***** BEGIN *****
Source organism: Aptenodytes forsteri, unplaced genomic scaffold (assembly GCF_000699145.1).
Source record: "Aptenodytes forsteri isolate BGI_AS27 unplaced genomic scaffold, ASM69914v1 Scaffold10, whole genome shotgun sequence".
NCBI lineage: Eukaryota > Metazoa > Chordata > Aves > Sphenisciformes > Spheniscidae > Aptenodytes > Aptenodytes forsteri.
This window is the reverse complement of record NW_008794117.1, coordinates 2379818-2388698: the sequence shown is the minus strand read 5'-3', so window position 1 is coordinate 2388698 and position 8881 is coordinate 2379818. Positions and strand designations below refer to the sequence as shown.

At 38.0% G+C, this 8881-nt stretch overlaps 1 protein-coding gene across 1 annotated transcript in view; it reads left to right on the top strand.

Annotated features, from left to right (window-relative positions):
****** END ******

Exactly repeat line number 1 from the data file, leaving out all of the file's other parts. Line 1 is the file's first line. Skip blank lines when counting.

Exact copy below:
Source organism: Aptenodytes forsteri, unplaced genomic scaffold (assembly GCF_000699145.1).